[18]      In defence, the accused chose to make an unsworn statement from the dock. Further an unsworn statement from the dock is subject to certain infirmities, in that it is not under oath and has not been subject to cross examination.  The value of a dock statement was considered in the case of R.v. Campbell 69 Cr.App. R.221 which held:

“A statement from the dock is not, of course, evidence.  It is, as many think – the fact that a defendant is still at liberty to make a statement of fact from the dock, invite a jury to consider his version of the facts without taking the oath and without subjecting himself to cross-examination – an anomalous historical survival from the days before the Criminal Evidence Act 1898 when a person could not give evidence on his own behalf.  There it is anomaly or not; the courts have to grapple with it and a statement from the dock unsworn now seems to have taken on in current practice a somewhat shadowy character half-way in value and weight between unsworn evidence and mere hearsay.  A jury cannot be told to disregard it altogether.  They must be told to give it such weight as they think fit, but it can be properly pointed out to them that it cannot have the same value as sworn evidence which has been tested by cross-examination.”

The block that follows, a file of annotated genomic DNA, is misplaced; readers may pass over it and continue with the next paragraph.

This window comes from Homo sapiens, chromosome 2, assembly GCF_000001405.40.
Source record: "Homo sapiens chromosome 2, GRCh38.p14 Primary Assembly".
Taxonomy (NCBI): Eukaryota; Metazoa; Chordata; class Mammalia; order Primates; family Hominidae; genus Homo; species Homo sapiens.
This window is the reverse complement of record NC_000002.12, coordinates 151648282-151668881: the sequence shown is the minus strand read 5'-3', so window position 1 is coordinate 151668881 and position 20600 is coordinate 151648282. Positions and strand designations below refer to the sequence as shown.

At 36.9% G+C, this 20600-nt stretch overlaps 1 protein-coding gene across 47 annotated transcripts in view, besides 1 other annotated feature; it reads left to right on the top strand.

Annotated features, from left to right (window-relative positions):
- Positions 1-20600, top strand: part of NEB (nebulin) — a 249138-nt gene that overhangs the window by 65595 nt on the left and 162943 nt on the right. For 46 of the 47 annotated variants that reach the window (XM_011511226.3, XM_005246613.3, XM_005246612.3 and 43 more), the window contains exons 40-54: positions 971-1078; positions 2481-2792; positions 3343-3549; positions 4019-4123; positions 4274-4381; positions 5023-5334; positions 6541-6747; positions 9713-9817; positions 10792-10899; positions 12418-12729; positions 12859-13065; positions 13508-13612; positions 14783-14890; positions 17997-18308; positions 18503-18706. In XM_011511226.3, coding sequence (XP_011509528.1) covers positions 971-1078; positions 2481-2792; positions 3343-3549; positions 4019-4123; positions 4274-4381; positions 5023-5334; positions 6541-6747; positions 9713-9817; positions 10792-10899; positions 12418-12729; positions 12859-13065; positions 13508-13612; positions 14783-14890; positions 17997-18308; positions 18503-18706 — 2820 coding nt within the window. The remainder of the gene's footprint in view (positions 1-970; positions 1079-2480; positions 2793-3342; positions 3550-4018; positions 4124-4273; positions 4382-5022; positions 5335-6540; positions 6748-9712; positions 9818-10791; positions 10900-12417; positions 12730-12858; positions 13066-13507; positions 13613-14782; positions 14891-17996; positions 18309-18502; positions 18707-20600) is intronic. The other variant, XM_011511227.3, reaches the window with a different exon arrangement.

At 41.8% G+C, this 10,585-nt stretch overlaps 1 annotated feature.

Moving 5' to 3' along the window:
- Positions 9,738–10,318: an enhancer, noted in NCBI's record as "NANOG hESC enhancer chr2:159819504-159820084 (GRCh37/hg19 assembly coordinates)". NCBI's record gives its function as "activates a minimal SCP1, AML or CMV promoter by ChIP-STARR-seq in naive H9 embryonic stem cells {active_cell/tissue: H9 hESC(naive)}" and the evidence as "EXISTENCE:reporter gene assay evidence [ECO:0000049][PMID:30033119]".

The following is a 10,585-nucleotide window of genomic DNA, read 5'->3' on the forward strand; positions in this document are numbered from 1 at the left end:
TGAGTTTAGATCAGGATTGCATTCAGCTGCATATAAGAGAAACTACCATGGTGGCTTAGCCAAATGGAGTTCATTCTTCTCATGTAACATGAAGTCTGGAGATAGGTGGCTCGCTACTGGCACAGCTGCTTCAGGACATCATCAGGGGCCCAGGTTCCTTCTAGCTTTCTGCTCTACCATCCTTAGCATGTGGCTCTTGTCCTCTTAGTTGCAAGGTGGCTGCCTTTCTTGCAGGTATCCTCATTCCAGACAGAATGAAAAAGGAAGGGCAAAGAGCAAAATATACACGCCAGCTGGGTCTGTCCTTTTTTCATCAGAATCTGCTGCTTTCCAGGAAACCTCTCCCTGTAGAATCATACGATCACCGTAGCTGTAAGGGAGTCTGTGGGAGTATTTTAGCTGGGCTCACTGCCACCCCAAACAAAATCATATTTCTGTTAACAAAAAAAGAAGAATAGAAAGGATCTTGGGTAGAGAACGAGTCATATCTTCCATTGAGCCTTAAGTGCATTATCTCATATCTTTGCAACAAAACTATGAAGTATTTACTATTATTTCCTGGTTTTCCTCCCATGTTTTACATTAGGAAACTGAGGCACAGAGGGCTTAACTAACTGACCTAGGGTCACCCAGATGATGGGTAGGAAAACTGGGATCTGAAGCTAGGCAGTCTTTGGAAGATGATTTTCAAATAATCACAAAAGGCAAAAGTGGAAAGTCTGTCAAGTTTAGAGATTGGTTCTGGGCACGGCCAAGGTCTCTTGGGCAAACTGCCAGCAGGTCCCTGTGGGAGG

[19]      On consideration of the evidence of the prosecution witnesses given under oath, I am satisfied that the evidence of agent Padayachy stands corroborated by the evidence of agent Moumou. Though subject to cross examination there were no material contradictions or omissions other than a slight discrepancy of the weight at the time the officers of the NDEA weighed it. It is apparent both officers gave the approximate weight at the time it was weighed by them from memory. What is material is the weight taken by the analyst and therefore the slight discrepancy in their evidence in regard to the approximate weight of the controlled drug has no bearing on the charge framed.  As no material contradictions exist, I would proceed to accept the sworn, corroborated evidence of the prosecution and reject the unsworn uncorroborated statement of the accused.